Austin was arguing, against his predecessors, that language is not simply about making descriptive statements. He pointed out that fitting language into that straightjacket meant treating as exceptional what in fact was characteristic of huge amounts of discourse. As an alternative, he proposed the idea of language as including both constative statements, those which are true or false, and performative statements, those which have some consequence within the social reality in which they are stated. The canonical case of the latter would be the making of a promise.

Continue reading “Interrogation, Dialectic, and Storytelling”

Ancient Egyptian Storytelling

Some instruction emerges when moderns approach ancient literature. We’ve known for quite some time that the ancients memorialized significant cultural experiences in many media, and with respect to literature, both in narrative form and in poetry form.

For a while there, the consensus was that poetry held the more reliable account of history, usually because the story was told more concisely with a few details of the event highlighted. It was reasoned in many dissertations that the narrative forms were expansions and interpretations, the victor creating the world, so to speak, with a version of history friendly to the contemporary regime.

Those dissertations sort-of wore out the subject, so some clever student turned the thing on its head (especially with the discovery of the Annals of Thutmosis III, which has been found to be a reliable description of certain significant cultural experiences in comparison to other extant artifacts and literature), declaring that whenever a prose narrative account and a poetic account are treating the same historical phenomenon, the prose account is the primary source and the poetic account is the secondary celebration.

Well, that was twenty years ago. Where are we now? The question reveals a modernistic bias that if we can somehow determine a primary source of the past, via artifact and/or literary account, we can also determine what really happened, and by having confidence in what really happened, we can get a better grip on our present reality. You know, the truth, objectively speaking.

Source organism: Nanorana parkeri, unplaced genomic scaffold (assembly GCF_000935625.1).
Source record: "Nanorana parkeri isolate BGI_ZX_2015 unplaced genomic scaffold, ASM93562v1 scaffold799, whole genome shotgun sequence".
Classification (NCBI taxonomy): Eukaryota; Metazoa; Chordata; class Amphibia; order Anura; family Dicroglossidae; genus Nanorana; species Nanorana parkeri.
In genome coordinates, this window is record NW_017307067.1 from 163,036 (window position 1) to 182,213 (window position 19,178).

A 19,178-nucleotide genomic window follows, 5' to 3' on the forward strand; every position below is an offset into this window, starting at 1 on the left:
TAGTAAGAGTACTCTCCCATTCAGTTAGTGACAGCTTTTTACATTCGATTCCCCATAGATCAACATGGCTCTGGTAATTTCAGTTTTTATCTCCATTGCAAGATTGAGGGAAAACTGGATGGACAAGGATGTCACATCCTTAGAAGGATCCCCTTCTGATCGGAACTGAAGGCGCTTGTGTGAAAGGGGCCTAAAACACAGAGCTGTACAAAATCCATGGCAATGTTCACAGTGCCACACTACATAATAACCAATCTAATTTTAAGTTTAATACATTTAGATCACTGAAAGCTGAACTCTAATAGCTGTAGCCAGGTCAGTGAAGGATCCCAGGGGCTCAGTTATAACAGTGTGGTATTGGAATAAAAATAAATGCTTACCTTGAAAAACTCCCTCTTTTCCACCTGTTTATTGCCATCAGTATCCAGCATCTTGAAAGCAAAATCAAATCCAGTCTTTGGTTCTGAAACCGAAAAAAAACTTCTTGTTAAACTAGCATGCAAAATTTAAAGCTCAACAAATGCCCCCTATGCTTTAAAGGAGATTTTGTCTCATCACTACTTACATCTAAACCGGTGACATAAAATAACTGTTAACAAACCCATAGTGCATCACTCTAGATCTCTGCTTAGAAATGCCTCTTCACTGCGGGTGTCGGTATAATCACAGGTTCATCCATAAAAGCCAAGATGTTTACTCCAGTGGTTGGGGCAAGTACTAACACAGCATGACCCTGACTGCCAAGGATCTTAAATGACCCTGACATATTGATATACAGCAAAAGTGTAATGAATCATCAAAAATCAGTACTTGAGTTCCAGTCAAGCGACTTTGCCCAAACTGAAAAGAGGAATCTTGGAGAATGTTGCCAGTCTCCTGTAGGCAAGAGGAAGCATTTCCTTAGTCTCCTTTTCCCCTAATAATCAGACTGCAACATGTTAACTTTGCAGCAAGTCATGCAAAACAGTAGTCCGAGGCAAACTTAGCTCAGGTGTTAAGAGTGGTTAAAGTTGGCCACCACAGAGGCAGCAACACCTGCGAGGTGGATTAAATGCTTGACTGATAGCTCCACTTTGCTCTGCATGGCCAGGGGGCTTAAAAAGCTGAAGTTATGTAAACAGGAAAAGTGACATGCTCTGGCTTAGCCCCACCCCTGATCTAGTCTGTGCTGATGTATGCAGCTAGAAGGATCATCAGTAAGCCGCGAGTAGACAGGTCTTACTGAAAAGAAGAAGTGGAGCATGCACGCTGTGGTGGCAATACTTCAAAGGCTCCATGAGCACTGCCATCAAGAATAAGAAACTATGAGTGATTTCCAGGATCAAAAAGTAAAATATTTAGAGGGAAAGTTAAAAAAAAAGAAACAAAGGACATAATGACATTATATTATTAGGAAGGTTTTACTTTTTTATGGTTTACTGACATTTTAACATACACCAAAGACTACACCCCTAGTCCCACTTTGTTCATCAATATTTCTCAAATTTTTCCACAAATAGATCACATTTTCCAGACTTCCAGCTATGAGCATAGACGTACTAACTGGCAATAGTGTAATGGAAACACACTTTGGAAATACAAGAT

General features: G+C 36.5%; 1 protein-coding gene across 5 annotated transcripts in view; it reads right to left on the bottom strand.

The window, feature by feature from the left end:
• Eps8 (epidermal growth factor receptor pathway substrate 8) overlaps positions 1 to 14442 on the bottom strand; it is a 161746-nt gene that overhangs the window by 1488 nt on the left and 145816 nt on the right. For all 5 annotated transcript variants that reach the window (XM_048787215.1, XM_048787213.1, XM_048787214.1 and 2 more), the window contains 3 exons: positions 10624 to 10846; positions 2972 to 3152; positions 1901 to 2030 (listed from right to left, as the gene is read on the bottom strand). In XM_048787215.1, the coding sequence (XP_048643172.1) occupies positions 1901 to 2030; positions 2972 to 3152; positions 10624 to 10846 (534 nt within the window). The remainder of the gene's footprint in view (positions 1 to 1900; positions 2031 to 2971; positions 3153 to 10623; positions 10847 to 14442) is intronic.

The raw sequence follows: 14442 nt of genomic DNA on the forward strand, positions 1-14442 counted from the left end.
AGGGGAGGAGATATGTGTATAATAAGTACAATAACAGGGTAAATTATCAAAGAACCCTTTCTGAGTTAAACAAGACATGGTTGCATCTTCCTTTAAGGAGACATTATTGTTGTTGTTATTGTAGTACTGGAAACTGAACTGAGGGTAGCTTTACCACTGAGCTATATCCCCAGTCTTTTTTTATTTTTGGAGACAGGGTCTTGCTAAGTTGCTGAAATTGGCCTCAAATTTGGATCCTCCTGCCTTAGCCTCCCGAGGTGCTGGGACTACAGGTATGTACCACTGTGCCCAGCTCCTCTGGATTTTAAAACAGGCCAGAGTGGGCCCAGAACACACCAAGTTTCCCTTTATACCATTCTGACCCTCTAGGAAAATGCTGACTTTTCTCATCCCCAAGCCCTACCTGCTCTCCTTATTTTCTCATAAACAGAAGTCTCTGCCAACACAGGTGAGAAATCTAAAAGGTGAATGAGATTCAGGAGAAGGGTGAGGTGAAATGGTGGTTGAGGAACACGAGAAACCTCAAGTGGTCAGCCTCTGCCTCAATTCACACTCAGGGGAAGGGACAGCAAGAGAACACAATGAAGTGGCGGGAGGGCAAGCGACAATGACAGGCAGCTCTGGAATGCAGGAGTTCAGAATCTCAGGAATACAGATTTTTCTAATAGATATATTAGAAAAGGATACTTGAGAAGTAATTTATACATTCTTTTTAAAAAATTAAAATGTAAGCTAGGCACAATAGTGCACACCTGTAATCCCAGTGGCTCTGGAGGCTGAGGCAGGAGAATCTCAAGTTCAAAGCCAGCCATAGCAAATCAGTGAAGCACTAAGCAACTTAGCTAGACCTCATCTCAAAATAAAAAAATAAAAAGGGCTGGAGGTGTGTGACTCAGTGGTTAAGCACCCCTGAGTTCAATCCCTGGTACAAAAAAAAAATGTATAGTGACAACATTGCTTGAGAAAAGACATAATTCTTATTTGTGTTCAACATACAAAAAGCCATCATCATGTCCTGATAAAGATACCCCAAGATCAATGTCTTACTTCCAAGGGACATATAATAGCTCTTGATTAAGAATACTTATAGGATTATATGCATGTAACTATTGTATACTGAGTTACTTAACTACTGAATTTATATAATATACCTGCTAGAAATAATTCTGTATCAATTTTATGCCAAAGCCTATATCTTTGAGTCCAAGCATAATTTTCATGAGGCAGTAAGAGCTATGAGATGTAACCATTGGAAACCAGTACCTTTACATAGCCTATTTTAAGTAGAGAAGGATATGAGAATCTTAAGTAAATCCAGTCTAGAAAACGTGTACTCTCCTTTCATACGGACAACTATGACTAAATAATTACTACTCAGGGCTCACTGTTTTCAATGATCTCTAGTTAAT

Someone clever responds to this by saying, “If we really want to be sure about what really happened, we must build a time machine and transport ourselves to the place and time about which we are curious.” Indeed. Indeed not.

Even if you were literally present at these historically significant experiences, you’re still creating the history in your mind and projecting it forward onto a medium of some sort for the sake of posterity. That you think something is significant is significant in itself. Riding the DeLorean back to the future, that you think what they thought to be significant to be significant multiplies significances fractally. And the cat chases its tail.

A better model, I hereby posit, is that the different languages have a symbiotic relationship to each other. The narrative, for example, is a working out of the experience, trying to set order and emphasis, “topic, focus, and foreground” and how they shift and move. Poetry (and also minstrel music, a.k.a. pop music) develops focus further, attempting to reach a different realm, a further realm, of the person engaging the culturally significant experience. Scientific language is doing something entirely different: measuring, perhaps, testing and calibrating; I don’t know. Economic language likewise.

Each is a grappling with the others to invent a history for the sake of participating in it with a sense of safety, perhaps, or freedom, or progress, or something like that–the key is the participation, not the knowing. The knowing is secondary, and presumes an authority over the experience.